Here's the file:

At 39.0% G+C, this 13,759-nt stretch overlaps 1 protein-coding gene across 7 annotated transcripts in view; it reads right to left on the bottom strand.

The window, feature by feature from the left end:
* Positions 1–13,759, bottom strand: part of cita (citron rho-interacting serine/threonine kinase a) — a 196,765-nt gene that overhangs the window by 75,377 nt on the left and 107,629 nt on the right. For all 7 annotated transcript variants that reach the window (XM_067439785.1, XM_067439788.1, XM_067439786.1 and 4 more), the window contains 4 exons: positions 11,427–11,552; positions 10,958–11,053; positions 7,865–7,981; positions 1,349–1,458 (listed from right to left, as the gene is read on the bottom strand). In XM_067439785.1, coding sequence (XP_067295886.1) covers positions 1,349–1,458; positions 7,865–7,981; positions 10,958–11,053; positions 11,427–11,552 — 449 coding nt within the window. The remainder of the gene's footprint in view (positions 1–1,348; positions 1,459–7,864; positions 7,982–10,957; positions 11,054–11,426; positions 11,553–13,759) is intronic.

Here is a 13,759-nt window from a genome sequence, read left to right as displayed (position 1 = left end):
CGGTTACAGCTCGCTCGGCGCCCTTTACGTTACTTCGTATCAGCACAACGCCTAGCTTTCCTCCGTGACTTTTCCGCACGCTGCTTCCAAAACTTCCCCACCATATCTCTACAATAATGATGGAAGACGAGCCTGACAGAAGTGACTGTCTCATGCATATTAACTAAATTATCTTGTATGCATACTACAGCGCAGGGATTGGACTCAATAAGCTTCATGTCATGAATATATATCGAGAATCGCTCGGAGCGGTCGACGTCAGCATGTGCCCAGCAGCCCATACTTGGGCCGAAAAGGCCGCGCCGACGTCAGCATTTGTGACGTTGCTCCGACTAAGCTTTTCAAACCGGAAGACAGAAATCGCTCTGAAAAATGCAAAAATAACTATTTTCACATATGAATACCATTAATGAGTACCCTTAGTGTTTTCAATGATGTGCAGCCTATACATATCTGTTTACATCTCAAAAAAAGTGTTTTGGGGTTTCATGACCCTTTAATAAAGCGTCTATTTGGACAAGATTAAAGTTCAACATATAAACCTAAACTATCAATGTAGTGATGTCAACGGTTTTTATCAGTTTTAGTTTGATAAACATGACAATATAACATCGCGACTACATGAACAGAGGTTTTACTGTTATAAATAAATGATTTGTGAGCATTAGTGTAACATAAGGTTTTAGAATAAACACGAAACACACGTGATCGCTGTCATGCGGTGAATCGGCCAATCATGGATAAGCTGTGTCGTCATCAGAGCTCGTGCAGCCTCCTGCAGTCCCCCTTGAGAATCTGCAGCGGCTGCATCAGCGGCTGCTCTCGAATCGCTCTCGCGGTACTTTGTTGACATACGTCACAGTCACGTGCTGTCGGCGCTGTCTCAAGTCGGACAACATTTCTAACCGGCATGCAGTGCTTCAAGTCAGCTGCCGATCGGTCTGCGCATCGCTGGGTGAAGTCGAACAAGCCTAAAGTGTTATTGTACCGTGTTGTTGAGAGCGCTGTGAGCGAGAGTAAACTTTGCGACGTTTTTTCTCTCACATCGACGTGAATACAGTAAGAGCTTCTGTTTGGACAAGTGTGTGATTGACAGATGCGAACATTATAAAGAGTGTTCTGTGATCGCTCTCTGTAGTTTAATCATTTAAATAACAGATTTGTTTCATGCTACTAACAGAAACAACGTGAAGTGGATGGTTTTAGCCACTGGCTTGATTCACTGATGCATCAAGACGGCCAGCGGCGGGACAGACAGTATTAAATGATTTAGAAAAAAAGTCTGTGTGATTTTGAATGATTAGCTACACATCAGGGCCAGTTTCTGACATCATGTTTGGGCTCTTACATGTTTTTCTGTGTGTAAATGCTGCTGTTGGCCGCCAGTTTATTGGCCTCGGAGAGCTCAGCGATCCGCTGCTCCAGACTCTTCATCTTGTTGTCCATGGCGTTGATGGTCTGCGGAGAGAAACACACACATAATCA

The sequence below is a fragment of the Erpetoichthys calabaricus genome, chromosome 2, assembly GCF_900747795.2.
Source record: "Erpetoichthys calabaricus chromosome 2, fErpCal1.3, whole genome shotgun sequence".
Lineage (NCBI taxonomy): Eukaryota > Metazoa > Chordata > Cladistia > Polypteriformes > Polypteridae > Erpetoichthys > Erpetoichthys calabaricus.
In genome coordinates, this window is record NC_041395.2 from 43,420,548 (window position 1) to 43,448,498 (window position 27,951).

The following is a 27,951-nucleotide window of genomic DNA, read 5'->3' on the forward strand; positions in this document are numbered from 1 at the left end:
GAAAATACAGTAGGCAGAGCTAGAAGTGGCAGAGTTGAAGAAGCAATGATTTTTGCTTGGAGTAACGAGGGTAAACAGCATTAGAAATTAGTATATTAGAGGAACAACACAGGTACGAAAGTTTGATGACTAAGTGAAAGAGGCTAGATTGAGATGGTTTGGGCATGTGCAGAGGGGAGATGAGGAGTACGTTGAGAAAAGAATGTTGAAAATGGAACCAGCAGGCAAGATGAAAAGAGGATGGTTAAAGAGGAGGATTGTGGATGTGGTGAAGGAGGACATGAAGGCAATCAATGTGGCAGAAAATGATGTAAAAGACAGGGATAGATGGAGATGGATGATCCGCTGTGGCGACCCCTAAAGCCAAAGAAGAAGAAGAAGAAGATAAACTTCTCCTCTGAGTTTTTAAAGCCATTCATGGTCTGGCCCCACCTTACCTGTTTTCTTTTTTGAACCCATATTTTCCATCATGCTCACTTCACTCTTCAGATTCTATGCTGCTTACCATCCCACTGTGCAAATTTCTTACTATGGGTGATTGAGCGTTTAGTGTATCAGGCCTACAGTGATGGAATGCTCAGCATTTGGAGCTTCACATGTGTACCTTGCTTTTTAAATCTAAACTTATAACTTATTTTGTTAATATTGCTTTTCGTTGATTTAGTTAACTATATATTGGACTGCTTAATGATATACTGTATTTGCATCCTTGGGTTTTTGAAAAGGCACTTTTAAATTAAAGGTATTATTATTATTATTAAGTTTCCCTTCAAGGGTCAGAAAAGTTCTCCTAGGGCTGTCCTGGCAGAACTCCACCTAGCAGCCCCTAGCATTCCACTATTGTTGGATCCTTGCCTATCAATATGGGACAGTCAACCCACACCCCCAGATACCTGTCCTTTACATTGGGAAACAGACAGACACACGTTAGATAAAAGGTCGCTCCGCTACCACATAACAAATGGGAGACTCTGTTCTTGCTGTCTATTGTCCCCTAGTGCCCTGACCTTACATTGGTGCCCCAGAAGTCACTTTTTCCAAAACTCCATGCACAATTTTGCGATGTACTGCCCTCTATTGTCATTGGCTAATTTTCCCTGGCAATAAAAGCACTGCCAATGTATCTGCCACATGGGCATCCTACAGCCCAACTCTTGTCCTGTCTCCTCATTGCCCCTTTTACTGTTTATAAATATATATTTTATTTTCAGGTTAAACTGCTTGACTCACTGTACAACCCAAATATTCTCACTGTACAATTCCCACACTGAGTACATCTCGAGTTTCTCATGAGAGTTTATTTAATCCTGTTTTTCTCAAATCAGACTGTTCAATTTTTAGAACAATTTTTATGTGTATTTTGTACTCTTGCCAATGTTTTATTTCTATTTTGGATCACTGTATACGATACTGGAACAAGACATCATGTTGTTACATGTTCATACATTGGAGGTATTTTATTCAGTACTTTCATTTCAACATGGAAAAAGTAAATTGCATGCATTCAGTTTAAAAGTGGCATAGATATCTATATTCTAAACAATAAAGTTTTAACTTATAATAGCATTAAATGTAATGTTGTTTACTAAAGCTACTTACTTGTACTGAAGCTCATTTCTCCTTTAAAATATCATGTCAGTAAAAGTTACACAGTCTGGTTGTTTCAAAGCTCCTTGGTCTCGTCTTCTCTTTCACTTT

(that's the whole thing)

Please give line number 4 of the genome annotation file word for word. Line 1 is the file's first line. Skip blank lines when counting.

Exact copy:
Here is a 13,759-nt window from a genome sequence, read left to right as displayed (position 1 = left end):